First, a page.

Extension:Pickle

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Pickle
Release status: experimental
px
Implementation User interface, Data extraction
Description Provides a basic on-site testing framework for Scribunto.
Author(s)
License GNU General Public License 2.0 or later
Download
README
Translate the Pickle extension
Check usage and version matrix.

The Pickle (or Behavior-driven development, BDD, previously Spec) extension is a extension for "spec" style testing for Scribunto . Spec type testing is the same type of unit testing that is done in Rspec, Busted and other similar testing frameworks. It will provide a very thin integration to PHP and a few Lua modules and their localizations. The actual code is still valid Lua, and all editing tools will work, except for missing definitions for intellisense in the various editors.

The extension is called Pickle because you pick on your code. It is also a play with words; gherkins are used for pickles. Gherkin is also a language for "step" style testing, a kind of acceptance testing, so you might say these kinds of code snippets are pickles. At some time in the future the extension might be extended with step style testing, and then the name would fit even better.

An overview of the pickle extension from a user perspective can be found at Help:Pickle .

Installation[edit]

The code at Phabricator might lag behind the code at GitHub: jeblad/Pickle, the later is used during development and might be unstable. Spec depends on the Scribunto extension. For recreating the Vagrant-based development environment, see Help:Pickle/Vagrant .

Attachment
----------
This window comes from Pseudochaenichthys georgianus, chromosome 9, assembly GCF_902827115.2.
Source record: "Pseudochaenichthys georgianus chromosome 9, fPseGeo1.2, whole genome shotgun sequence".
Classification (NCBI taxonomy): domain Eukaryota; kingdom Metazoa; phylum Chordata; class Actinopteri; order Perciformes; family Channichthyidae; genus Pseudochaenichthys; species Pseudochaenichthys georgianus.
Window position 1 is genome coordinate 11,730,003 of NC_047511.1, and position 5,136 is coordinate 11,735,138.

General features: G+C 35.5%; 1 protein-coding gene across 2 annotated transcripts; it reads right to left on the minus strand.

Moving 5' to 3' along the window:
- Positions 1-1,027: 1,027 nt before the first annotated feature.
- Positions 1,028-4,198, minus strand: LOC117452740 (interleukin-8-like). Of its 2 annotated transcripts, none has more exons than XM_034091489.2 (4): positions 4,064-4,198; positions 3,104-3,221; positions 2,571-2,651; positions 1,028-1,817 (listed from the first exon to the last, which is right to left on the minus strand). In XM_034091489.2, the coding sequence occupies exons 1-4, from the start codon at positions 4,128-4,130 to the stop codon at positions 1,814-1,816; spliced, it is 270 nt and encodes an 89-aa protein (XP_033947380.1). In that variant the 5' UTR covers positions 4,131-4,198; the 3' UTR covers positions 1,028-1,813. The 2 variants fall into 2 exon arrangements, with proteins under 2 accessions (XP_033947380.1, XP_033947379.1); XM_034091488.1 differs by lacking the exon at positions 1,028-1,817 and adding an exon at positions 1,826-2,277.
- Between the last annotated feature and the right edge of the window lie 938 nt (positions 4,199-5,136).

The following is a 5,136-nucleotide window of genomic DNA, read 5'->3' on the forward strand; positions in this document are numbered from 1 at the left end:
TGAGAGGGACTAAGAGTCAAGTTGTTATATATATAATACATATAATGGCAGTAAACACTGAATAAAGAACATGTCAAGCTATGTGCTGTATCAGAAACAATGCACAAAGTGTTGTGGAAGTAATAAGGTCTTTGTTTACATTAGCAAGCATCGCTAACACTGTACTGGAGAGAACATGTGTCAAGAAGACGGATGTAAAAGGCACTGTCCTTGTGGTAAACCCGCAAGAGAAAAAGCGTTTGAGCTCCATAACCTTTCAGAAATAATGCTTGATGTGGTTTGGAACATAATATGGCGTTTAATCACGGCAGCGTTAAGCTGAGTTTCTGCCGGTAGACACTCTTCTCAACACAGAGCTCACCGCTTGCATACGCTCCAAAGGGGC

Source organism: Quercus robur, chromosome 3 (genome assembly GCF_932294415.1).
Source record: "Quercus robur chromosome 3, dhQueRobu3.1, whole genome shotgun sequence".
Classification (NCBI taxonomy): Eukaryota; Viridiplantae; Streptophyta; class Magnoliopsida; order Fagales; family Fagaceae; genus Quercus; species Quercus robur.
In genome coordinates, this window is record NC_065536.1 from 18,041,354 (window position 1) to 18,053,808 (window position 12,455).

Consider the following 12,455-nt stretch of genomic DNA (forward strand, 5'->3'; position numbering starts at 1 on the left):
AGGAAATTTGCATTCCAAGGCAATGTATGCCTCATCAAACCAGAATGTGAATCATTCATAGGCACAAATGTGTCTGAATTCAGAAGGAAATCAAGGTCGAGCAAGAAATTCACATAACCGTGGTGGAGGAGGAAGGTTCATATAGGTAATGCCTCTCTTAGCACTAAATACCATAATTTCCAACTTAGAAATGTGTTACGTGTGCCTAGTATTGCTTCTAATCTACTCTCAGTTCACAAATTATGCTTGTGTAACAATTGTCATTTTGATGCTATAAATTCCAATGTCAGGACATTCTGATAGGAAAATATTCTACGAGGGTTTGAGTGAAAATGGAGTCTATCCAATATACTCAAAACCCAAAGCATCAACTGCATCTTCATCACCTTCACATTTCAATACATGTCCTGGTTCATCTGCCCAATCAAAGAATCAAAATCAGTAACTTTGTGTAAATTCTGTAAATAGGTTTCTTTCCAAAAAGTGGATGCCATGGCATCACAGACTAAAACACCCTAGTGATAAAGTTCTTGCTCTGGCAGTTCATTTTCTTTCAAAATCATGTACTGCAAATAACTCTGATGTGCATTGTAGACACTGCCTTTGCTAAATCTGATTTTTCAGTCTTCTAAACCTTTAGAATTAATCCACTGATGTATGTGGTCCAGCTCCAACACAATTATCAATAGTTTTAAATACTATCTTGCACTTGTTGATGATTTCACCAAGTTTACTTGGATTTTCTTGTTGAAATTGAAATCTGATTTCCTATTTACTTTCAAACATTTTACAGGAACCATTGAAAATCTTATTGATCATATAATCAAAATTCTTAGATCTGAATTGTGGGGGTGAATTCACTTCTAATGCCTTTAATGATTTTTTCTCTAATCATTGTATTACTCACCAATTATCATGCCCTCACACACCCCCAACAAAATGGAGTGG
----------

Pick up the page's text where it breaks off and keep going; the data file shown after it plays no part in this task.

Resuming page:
• Download and place the file(s) in a directory called Pickle in your extensions/ folder.
  • Add the following code at the bottom of your LocalSettings.php:
    wfLoadExtension( 'Pickle' );
    
  • Yes Done – Navigate to Special:Version on your wiki to verify that the extension is successfully installed.


Usage[edit]

The extension can be configured for implicit style or explicit style of tests. The implicit style piggybacks the installation on the describe() call, but this depends on a functional getfenv() call. The Scribunto extension limits the getfenv() call, and according to Extension:Scribunto/Lua reference manual#Differences from standard Lua it is not quite predictable, thus only the explicit style will work.

The reason for the dependency on getfenv() is that the functions are constructed before the describe() function is called, and thus the calling run-time environment are bound without the global functions. To insert the global functions in the correct run-time environment the describe() call use getfenv(). Without the getfenv() call the correct run-time environment must be present while creating the functions. Thus a call describe() must install the global functions.

Switching between the styles are done by the config { "Setup": "implicit" } or { "Setup": "explicit" }.

If you have a module like "Module:HelloWorld", the ubiquitous and quite pesky example, it will be coded as something like

local p = {}

function p.helloWorld()
	return "Hi there!"
end

return p

Then on a subpage /pickle you would test this like like the following

Implicit form
return describe 'Hello world' (function()
	subject .helloWorld()
	it 'says hello' (function()
		expect :toBe("Hi there!");
	end)
end)
Explicit form
mw.pickle:install()

describe 'Hello world' (function()
	subject .helloWorld()
	it 'says hello' (function()
		expect :toBe("Hi there!");
	end)
end)

return mw.pickle:reports()

The implicit form has the lines in the beginning and end removed, and the return statement moved down to the new end of code.

There might be additional changes, like where the tap() call is available, and how many describe() calls that can be made.